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Post traumatic stress disorder

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Life after Trauma

Abstract
Post-traumatic stress disorder is an anxiety disorder that some people develop after going through a stressful and dangerous event. This widespread disorder can affect individuals psychologically, emotionally and behaviorally following the experience of a traumatic event. Not all individuals who are exposed to a traumatic event develop PTSD; researches hypothesized that biological and environmental factors contribute simultaneously to the development of PTSD. In order to better understand the disorder, this paper focuses on the possible risk and resilience factors of PTSD, its symptoms, its biological environmental contribution and types of treatment. In conclusion, the paper advocates the interrelated nature of the disorder and suggests the next steps needed in research to better prevent and overcome the disorder. Life after Trauma

Living with post-traumatic stress disorder is a continuous challenge to all of its victims. The most common types of event leading to the development of PTSD are war combat, rape, torture, childhood neglect and physical abuse, physical attack, natural disasters and other disasters such as plane crashes. Anyone can get PTSD at any age but a mix of risk factors make it more likely, namely: the mental risks a person may inherit such as an increased risk in anxiety and depression and the aspects of his/her personality; the early life experiences and severity of trauma a person may be exposed to; the structure of the brain and the genetic makeup a person holds and finally the social support a person receives after the event. The symptoms this disorder can be categorized into three groups: re-experiencing symptoms, avoidance symptoms, and hyper arousal symptoms. Psychotherapy, medication or both can treat PTSD. The next step for PTSD research is to discover new medications to target underlying causes of the disorder in order to prevent it. As well as work on the personality of individuals and the social protective factors that help reduce the trauma after an event. Who gets PTSD?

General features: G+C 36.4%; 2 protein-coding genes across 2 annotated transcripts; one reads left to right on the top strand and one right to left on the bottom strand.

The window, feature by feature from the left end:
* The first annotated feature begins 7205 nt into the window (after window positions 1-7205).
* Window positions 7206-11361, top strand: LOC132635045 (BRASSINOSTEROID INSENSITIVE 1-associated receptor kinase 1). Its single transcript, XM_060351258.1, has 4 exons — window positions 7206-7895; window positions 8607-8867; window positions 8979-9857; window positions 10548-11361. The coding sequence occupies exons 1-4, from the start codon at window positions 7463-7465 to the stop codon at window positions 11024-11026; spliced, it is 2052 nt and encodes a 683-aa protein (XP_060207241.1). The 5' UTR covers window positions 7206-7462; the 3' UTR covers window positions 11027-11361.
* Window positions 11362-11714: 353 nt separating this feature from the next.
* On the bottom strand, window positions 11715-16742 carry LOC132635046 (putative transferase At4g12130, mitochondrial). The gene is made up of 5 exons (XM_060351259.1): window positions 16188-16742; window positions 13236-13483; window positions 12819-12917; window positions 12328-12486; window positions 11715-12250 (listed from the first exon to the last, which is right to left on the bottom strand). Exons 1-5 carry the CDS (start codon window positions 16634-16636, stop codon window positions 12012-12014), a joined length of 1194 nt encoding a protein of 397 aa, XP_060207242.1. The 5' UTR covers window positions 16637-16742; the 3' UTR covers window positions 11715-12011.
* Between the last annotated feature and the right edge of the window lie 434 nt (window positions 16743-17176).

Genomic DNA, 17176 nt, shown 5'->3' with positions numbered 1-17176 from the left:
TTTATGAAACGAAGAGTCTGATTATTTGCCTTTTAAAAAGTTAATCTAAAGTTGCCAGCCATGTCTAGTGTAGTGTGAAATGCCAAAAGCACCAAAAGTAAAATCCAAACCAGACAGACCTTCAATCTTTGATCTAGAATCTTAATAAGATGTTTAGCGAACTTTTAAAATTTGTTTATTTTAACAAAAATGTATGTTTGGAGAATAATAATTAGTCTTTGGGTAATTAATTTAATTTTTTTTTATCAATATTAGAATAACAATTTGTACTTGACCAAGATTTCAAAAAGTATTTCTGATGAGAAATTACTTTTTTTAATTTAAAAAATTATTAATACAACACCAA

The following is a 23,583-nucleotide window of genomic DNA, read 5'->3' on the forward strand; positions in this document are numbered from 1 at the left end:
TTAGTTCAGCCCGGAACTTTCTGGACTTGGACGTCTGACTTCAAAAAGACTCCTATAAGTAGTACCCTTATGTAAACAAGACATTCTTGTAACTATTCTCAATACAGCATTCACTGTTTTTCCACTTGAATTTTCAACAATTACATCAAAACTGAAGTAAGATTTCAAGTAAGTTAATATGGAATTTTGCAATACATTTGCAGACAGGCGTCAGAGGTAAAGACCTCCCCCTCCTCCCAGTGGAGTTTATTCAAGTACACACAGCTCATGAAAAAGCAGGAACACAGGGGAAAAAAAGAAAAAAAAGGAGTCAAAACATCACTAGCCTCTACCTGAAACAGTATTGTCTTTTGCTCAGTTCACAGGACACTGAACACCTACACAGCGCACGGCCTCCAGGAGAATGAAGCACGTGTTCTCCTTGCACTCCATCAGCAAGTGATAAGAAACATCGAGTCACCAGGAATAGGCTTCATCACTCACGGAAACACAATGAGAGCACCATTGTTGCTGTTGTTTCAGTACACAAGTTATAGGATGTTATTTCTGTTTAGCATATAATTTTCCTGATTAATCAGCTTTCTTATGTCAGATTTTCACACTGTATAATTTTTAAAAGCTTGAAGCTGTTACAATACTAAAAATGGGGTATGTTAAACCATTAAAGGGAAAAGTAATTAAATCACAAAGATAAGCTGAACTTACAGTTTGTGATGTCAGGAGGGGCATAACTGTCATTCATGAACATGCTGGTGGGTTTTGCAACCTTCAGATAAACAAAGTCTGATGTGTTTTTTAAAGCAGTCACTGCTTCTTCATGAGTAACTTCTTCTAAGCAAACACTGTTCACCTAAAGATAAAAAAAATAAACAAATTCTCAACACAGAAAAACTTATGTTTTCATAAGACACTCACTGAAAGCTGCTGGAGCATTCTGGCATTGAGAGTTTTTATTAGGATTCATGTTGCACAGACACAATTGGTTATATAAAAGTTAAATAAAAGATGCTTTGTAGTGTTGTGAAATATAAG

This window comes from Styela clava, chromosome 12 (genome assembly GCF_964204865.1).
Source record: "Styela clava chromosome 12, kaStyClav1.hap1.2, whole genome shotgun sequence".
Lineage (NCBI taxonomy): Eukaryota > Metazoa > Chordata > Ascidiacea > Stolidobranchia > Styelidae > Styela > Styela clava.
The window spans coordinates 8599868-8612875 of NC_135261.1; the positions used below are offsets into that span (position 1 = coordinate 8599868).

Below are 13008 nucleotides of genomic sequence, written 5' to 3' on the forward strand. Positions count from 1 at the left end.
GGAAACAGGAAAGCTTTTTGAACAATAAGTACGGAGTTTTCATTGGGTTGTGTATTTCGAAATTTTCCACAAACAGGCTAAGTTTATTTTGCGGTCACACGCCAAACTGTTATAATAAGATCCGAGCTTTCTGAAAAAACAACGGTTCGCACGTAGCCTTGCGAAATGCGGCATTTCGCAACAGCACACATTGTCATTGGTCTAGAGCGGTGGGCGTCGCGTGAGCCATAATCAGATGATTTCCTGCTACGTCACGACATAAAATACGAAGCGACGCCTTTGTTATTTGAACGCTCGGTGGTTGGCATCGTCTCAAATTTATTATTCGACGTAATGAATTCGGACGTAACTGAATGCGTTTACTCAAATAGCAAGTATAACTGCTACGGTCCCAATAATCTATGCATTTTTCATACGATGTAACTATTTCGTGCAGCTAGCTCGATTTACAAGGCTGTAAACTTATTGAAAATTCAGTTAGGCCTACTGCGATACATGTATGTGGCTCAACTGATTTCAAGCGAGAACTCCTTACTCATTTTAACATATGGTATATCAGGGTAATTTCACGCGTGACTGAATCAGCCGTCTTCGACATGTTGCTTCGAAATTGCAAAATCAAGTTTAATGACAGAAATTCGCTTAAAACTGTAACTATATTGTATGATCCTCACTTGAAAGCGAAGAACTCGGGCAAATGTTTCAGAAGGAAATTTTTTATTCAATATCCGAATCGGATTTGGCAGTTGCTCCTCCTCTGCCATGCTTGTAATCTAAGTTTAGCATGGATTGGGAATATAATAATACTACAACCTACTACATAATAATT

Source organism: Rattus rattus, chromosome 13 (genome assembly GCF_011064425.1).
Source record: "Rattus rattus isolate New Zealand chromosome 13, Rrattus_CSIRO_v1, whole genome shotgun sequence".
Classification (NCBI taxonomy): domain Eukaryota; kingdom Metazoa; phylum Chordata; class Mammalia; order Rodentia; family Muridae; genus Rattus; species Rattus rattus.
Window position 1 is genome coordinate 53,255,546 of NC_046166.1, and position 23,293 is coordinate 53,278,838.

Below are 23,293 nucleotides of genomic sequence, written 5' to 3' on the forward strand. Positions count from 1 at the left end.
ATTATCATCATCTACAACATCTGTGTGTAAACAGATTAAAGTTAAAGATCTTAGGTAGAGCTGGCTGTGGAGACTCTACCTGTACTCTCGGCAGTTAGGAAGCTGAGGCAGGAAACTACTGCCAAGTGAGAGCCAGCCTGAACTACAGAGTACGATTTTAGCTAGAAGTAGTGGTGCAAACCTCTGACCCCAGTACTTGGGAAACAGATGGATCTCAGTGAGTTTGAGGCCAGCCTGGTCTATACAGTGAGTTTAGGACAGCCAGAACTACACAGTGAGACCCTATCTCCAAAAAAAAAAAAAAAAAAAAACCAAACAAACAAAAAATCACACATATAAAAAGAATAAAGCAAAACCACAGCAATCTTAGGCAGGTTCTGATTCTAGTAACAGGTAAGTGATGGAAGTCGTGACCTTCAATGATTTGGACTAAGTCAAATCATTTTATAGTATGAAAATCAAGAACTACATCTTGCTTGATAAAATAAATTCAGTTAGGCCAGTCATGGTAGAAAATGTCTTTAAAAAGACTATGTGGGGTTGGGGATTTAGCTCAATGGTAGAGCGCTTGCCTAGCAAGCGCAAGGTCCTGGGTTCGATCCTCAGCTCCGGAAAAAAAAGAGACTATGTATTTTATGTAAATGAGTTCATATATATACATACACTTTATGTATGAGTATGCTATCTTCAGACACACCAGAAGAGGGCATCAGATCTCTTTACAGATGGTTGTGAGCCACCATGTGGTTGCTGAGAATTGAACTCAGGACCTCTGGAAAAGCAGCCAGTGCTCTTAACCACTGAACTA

Anyone can get PTSD and at any age, but the median age has been found at 23 years (Kessler, Berglund, Demier, Jin & Walter, 2005). Around 7.7 million Americans aged 18 and older have been diagnosed with it so far. (Kessler, Chiu, Demier & Walters, 2005). Any person exposed to a traumatic event such as war veterans, survivors of rape, car accidents, and sexual and physical attacks can develop PTS. The individual however does not always have to personally experience the traumatic event, however a person close to him or a relative that was harmed or injured. In some cases, the death of a very close person or relative can induce PTSD in individuals (National Institute of Human Health). A number of researches have been conducted to draw the rates of PTSD in women and men, and it has been found that women are twice more likely to develop PTSD than men due to the fact that the women interviewed had experienced traumatic events that made it more likely for the development of PTSD However as women grow older, the rate of PTSD tends to drop. With respect to marital status, it has also been found that men and women who were previously married (divorced, separated or widowed) are more prone to develop PTSD than currently married individuals (Tull, 2008). What are the risk factors of PTSD?

Environmental factors influence some individuals who have a history of an emotional disorder such as depression or anxiety before any traumatic event might occur. This pre-existing emotional disorder places them at a higher risk of developing PTSD. Children with shy personalities, or personalities likely to be targets of bullying have a higher chance to become anxious later in life and thus develop PTSD right after a stressful event. People who are optimistic or who have a tendency to view things in a positive rather than negative away are better at coping with stressful events.

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